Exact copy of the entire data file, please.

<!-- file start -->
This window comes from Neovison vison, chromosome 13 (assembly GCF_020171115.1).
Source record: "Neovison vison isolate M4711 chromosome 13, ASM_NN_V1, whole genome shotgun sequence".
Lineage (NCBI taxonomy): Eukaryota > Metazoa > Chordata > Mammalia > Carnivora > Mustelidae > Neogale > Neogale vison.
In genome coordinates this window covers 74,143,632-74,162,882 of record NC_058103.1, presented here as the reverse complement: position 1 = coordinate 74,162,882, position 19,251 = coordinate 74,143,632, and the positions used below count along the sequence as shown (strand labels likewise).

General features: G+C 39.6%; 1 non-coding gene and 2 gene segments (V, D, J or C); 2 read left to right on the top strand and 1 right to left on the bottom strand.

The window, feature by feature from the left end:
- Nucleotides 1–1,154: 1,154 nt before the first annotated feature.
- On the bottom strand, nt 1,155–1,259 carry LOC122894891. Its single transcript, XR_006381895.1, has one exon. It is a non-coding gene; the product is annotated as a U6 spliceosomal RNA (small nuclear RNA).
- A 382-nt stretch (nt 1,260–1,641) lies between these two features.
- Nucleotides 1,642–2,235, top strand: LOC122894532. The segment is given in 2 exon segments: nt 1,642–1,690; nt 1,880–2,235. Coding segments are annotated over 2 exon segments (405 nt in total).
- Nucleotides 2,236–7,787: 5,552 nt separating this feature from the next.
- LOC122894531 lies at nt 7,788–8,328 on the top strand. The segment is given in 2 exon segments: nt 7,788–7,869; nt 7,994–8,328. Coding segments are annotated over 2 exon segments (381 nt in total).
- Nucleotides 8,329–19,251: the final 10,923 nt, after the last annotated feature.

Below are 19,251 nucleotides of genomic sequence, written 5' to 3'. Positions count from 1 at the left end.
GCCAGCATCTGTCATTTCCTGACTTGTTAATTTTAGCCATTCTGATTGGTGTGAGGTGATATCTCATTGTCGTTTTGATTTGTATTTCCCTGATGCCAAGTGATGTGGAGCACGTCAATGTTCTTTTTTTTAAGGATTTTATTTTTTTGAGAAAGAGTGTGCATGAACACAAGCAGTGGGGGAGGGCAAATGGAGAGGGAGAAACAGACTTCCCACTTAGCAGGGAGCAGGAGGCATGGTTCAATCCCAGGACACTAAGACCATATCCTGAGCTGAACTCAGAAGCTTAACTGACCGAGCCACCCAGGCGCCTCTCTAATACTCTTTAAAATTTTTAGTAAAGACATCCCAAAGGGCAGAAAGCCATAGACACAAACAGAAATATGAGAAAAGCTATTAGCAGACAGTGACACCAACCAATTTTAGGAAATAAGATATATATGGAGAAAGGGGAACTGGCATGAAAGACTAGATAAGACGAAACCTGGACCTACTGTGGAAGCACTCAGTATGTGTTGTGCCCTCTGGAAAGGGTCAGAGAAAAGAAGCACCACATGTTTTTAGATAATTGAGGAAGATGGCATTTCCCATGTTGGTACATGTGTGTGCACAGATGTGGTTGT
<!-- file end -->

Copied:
This window comes from Neovison vison, chromosome 13 (assembly GCF_020171115.1).
Source record: "Neovison vison isolate M4711 chromosome 13, ASM_NN_V1, whole genome shotgun sequence".
Lineage (NCBI taxonomy): Eukaryota > Metazoa > Chordata > Mammalia > Carnivora > Mustelidae > Neogale > Neogale vison.
In genome coordinates this window covers 74,143,632-74,162,882 of record NC_058103.1, presented here as the reverse complement: position 1 = coordinate 74,162,882, position 19,251 = coordinate 74,143,632, and the positions used below count along the sequence as shown (strand labels likewise).

General features: G+C 39.6%; 1 non-coding gene and 2 gene segments (V, D, J or C); 2 read left to right on the top strand and 1 right to left on the bottom strand.

The window, feature by feature from the left end:
- Nucleotides 1–1,154: 1,154 nt before the first annotated feature.
- On the bottom strand, nt 1,155–1,259 carry LOC122894891. Its single transcript, XR_006381895.1, has one exon. It is a non-coding gene; the product is annotated as a U6 spliceosomal RNA (small nuclear RNA).
- A 382-nt stretch (nt 1,260–1,641) lies between these two features.
- Nucleotides 1,642–2,235, top strand: LOC122894532. The segment is given in 2 exon segments: nt 1,642–1,690; nt 1,880–2,235. Coding segments are annotated over 2 exon segments (405 nt in total).
- Nucleotides 2,236–7,787: 5,552 nt separating this feature from the next.
- LOC122894531 lies at nt 7,788–8,328 on the top strand. The segment is given in 2 exon segments: nt 7,788–7,869; nt 7,994–8,328. Coding segments are annotated over 2 exon segments (381 nt in total).
- Nucleotides 8,329–19,251: the final 10,923 nt, after the last annotated feature.

Below are 19,251 nucleotides of genomic sequence, written 5' to 3'. Positions count from 1 at the left end.
GCCAGCATCTGTCATTTCCTGACTTGTTAATTTTAGCCATTCTGATTGGTGTGAGGTGATATCTCATTGTCGTTTTGATTTGTATTTCCCTGATGCCAAGTGATGTGGAGCACGTCAATGTTCTTTTTTTTAAGGATTTTATTTTTTTGAGAAAGAGTGTGCATGAACACAAGCAGTGGGGGAGGGCAAATGGAGAGGGAGAAACAGACTTCCCACTTAGCAGGGAGCAGGAGGCATGGTTCAATCCCAGGACACTAAGACCATATCCTGAGCTGAACTCAGAAGCTTAACTGACCGAGCCACCCAGGCGCCTCTCTAATACTCTTTAAAATTTTTAGTAAAGACATCCCAAAGGGCAGAAAGCCATAGACACAAACAGAAATATGAGAAAAGCTATTAGCAGACAGTGACACCAACCAATTTTAGGAAATAAGATATATATGGAGAAAGGGGAACTGGCATGAAAGACTAGATAAGACGAAACCTGGACCTACTGTGGAAGCACTCAGTATGTGTTGTGCCCTCTGGAAAGGGTCAGAGAAAAGAAGCACCACATGTTTTTAGATAATTGAGGAAGATGGCATTTCCCATGTTGGTACATGTGTGTGCACAGATGTGGTTGT